Originally registered in the US in 1960, the car was generously specced. It came with a Becker stereo, an offside mirror, sun visors, and even a luggage set. It’s presented here in its original colour scheme, albeit restored.
This particular car was part of a large collection in Kuwait, and underwent a full nut and bolt restoration between 2013 and 2018 in Lebanon. It’s presented in perfect condition, and with all its original components, as evidenced below.
Technical data sheet
The original Mercedes technical data chart shows that every part is present and correct, with matching numbers in all the right places.
The car was registered in the UK in December 2018 with the number plate it has today, and it’s been well looked after during its time here.
Engine and Performance
Its engine, a 1.9-litre DOHC inline four cylinder, shared the 300SL’s 85mm bore, but had a reduced 83.6mm stroke, and came with dual Solex carburettors. As you’d expect, power was reduced from the 300SL, producing 104bhp, less than half of its bigger brother. The result was a more leisurely 13.3 second 0-62mph time and a 107mph top speed.
Like the 300SL, it came with double wishbone front suspension, and swing axles at the rear, making for a smooth drive.
Designed more for comfort than speed, the 190SL’s comparative lack of punch isn’t the issue many modern road tests would have you believe. A car more suited to a gentle cruise in exotic locales than haring around race tracks, it’s very much a car to be seen in. That said, its ride does withstand more spirited driving should the mood take you.
It’s worth noting that it steering and brakes are very much of their time. Its four-speed manual gearbox is a joy to use, twinned with a decently weighted clutch, you’ll find yourself enjoying running up and down the gearbox.
The 190SL is a wonderful car to experience. Steeped in history, and a joy to be in, few vehicles match it.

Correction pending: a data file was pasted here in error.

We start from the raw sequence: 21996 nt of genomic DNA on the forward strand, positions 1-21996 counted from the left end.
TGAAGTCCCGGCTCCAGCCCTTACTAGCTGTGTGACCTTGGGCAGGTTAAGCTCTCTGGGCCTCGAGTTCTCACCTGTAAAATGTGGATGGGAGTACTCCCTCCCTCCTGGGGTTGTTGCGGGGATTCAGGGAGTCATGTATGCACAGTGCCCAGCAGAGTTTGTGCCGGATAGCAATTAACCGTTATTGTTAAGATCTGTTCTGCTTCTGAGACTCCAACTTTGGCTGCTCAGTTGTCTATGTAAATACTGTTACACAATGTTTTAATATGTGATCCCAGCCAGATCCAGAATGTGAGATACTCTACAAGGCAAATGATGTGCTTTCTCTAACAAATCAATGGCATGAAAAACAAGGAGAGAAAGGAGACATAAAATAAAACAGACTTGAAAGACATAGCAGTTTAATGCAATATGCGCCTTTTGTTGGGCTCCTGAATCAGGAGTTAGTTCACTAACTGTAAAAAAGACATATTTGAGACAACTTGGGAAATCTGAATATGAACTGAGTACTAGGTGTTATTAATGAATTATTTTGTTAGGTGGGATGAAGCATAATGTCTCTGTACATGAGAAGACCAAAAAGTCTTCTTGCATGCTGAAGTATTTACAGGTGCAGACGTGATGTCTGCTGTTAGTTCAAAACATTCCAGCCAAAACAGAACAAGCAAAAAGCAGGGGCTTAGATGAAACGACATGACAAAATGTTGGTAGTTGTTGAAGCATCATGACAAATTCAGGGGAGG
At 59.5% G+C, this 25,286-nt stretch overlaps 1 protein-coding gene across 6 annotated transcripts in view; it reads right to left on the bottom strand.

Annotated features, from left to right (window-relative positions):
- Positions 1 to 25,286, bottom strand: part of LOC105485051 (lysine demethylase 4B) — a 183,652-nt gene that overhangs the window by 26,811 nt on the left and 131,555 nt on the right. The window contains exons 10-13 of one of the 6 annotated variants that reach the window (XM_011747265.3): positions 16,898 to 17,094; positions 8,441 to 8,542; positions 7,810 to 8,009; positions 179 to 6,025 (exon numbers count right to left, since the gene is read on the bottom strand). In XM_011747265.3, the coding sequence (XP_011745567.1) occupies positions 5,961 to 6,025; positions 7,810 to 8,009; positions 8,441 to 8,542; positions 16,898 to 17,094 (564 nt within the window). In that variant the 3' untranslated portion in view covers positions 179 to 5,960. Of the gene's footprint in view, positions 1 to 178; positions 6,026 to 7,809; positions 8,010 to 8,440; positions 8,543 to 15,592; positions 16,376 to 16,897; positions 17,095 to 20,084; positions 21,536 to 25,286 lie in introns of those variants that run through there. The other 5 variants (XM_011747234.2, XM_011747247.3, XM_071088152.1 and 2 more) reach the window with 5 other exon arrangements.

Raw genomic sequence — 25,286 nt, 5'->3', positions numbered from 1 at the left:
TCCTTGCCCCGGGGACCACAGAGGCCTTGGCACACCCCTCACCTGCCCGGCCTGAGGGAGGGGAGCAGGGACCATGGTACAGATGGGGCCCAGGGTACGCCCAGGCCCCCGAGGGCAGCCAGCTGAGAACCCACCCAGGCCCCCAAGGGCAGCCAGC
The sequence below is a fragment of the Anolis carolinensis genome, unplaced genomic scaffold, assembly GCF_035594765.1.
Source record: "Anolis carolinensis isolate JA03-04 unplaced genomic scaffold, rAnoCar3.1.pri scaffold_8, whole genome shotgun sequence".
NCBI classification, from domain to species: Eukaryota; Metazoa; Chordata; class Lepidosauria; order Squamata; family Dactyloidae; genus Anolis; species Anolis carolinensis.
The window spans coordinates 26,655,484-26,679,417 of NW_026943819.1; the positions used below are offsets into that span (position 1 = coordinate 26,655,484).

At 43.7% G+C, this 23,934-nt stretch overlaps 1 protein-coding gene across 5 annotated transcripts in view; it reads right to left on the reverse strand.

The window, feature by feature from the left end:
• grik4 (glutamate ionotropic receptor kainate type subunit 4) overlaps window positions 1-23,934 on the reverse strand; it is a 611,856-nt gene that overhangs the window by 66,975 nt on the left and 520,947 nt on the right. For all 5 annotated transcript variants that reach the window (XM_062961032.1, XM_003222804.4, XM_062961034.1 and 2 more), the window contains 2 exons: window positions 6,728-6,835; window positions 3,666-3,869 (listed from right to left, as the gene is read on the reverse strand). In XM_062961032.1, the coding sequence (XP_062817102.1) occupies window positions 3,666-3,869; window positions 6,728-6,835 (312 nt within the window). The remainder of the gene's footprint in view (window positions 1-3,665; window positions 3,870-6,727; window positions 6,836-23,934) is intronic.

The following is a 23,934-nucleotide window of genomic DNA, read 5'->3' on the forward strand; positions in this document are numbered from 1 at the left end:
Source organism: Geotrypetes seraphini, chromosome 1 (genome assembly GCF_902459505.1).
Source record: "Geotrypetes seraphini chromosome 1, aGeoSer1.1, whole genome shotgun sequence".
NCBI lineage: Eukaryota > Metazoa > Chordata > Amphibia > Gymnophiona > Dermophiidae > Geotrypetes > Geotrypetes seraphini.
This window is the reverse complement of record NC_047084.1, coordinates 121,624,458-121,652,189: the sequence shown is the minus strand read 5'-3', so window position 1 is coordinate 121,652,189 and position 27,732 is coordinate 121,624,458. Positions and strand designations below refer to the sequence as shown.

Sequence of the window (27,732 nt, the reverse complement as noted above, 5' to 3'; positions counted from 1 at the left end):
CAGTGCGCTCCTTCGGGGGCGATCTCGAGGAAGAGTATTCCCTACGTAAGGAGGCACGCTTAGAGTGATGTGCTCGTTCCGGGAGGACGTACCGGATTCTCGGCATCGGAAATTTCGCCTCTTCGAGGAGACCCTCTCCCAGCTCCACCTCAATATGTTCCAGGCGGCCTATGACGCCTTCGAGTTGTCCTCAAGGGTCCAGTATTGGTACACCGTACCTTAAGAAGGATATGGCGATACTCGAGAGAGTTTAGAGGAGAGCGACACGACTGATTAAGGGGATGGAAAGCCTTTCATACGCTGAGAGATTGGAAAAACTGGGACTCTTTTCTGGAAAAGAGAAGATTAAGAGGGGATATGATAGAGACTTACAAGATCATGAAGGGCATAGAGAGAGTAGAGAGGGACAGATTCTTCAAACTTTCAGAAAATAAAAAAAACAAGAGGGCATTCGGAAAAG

Overall History Of The Model
Mercedes’ 300SL was a landmark car, but with its race-bred engine, complicated chassis, and advanced technology it was out of many peoples’ reach. Being the kind folk that Mercedes were, a lower powered, more affordable model was introduced in 1955: the 190SL.
Rather than use the 300SL’s tubular chassis, the 190SL used a modified version of the W121 saloon’s, cutting costs. Its engine was a 1.9-litre four cylinder found in many Mercedes saloons, with design elements of the 300SL’s motor, albeit with two fewer cylinders, and much less power.
It was only ever available as an open top, though in two flavours: soft top cabriolet, or with a removable hard top.
While it wasn’t quite the supercar its bigger brother was, the 190SL still held true to its ‘S’ and ‘L’ name. It was designed to be both ‘sporty’ and ‘super,’ and weighing in at just 1,160kgs it was pretty ‘Light.’ For a while it was unsure what the ‘S’ in SL was supposed to be, but in 2017 a document was found that clarified SL stands for ‘Super Leicht.’
Just shy of 26,000 were built over its eight year production run from 1955 to 1963, and was a huge hit in the US. It remains a sought after car to this day, and one that definitely cuts a fine figure.
Model Deep Dive
Creating a more affordable version of one of the world’s most technologically advanced cars is a hell of a job. The 190SL needed to keep the spirit of the original, much loved car, but not be earth shatteringly expensive.
The resulting car was down on power compared to the more expensive model, but offered a far more refined experience than rivals from places like the UK.
It came with all the mod cons you’d expect from a Mercedes of the time, and the build quality was outstanding. Buyers could spec a third seat for occasional passengers, which would almost make the 190SL a practical vehicle. Almost.
Seeing as it’s based on a saloon’s chassis, the 300SL’s gullwing doors weren’t an option. This had a happy side effect though - it was easier to get in and out of. If you’re looking to make a graceful exit from a car, the 300SL’s massive sills weren’t necessarily ideal. With the 190SL that problem went away.